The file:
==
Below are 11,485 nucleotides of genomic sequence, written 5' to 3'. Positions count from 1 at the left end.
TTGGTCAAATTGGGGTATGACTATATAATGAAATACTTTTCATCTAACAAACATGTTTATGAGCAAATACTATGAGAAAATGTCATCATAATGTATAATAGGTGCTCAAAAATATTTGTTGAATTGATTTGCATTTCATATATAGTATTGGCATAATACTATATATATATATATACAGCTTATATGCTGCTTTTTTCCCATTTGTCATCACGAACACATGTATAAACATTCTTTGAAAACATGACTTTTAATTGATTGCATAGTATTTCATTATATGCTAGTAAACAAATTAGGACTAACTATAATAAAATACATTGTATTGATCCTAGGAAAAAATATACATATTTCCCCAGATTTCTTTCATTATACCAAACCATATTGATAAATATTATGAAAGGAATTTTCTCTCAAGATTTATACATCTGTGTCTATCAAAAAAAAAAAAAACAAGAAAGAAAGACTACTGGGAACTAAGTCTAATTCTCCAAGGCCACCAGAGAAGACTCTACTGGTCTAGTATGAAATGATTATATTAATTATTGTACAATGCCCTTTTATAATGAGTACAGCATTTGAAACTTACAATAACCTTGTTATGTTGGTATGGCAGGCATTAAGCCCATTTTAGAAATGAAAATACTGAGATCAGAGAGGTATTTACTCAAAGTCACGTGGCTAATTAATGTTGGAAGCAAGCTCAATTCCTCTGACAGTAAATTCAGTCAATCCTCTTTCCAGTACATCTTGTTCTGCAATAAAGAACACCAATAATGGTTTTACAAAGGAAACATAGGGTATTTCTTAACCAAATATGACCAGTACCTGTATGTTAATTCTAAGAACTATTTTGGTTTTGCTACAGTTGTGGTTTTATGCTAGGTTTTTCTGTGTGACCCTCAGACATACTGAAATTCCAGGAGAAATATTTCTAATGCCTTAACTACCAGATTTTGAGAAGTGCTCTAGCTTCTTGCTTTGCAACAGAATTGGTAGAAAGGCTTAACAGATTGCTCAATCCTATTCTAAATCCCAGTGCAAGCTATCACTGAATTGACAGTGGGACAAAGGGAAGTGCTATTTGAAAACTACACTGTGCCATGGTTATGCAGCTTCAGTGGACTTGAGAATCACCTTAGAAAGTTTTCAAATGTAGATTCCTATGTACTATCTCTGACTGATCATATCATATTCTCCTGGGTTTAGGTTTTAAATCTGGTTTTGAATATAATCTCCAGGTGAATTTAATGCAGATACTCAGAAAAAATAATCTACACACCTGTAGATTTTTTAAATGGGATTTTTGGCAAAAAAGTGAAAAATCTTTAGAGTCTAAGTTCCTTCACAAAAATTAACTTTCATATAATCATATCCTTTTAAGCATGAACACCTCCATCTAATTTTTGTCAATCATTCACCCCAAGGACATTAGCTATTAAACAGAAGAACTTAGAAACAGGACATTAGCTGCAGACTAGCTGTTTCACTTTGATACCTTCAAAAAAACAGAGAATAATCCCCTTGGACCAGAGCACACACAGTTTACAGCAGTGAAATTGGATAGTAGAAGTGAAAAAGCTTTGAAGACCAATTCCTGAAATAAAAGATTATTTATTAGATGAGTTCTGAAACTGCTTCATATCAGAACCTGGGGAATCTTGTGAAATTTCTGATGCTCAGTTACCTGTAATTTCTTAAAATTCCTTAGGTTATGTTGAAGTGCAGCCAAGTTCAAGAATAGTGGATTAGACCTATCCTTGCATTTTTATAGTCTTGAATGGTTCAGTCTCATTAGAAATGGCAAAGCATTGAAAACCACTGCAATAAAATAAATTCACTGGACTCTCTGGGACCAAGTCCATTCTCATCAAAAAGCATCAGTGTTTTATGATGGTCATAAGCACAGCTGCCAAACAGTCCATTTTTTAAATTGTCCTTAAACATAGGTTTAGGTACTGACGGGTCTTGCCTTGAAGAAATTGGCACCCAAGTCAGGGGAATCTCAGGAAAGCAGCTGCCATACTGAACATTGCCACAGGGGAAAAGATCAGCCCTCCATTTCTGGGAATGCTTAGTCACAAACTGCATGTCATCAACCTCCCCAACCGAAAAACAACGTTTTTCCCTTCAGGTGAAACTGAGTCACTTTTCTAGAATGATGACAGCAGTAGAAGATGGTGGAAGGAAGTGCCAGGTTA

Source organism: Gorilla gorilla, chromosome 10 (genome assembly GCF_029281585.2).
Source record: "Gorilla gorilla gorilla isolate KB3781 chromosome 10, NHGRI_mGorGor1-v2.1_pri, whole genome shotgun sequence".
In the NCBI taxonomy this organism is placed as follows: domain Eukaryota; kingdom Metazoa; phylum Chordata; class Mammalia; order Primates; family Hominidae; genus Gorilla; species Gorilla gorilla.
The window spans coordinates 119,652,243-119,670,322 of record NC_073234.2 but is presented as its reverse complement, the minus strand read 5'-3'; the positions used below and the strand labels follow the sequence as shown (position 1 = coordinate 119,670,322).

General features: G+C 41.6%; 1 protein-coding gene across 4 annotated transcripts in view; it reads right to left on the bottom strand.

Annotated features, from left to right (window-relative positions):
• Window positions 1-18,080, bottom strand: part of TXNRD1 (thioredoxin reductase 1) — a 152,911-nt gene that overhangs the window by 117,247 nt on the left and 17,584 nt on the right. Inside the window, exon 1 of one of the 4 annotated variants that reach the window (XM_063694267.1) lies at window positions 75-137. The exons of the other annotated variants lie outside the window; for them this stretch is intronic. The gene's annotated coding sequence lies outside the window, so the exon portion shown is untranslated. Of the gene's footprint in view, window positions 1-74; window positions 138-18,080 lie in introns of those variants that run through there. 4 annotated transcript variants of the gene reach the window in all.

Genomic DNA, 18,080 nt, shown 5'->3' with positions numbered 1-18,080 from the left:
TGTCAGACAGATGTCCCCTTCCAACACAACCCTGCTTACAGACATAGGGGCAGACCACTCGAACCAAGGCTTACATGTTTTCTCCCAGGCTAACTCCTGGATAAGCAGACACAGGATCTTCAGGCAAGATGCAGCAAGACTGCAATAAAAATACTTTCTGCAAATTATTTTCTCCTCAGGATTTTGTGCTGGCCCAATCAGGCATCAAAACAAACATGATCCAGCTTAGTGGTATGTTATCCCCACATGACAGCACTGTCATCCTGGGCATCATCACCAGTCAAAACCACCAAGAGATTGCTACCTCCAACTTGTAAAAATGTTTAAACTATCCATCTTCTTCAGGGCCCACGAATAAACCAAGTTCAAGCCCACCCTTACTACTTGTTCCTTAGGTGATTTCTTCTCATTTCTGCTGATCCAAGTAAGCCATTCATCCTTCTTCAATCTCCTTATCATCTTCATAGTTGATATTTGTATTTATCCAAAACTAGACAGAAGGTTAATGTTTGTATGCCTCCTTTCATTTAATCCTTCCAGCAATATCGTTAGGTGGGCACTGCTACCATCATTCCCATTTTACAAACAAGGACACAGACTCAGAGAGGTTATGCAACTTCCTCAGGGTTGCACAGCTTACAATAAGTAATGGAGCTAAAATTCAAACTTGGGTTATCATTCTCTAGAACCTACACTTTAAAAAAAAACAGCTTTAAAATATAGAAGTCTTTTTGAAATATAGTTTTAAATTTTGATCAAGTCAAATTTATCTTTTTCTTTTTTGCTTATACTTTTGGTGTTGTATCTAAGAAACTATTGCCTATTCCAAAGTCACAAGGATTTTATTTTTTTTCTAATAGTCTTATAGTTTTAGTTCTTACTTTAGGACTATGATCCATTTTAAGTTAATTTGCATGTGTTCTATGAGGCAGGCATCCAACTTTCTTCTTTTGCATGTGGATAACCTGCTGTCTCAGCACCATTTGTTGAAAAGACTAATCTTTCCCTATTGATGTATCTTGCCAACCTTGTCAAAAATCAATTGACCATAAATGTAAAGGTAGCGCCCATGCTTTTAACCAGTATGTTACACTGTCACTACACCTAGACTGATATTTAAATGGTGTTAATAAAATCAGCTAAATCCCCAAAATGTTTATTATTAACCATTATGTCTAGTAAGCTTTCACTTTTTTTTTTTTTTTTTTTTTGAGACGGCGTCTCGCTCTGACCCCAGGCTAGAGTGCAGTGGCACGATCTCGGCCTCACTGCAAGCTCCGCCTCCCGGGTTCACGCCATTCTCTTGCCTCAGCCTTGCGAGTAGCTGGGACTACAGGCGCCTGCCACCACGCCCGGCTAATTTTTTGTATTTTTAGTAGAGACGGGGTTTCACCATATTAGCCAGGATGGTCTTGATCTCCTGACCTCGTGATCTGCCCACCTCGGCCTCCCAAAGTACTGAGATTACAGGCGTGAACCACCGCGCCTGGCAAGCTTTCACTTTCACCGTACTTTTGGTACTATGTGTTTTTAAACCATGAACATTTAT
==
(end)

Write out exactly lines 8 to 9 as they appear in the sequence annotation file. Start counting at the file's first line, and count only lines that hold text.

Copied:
Annotated features, from left to right (window-relative positions):
• Window positions 1-18,080, bottom strand: part of TXNRD1 (thioredoxin reductase 1) — a 152,911-nt gene that overhangs the window by 117,247 nt on the left and 17,584 nt on the right. Inside the window, exon 1 of one of the 4 annotated variants that reach the window (XM_063694267.1) lies at window positions 75-137. The exons of the other annotated variants lie outside the window; for them this stretch is intronic. The gene's annotated coding sequence lies outside the window, so the exon portion shown is untranslated. Of the gene's footprint in view, window positions 1-74; window positions 138-18,080 lie in introns of those variants that run through there. 4 annotated transcript variants of the gene reach the window in all.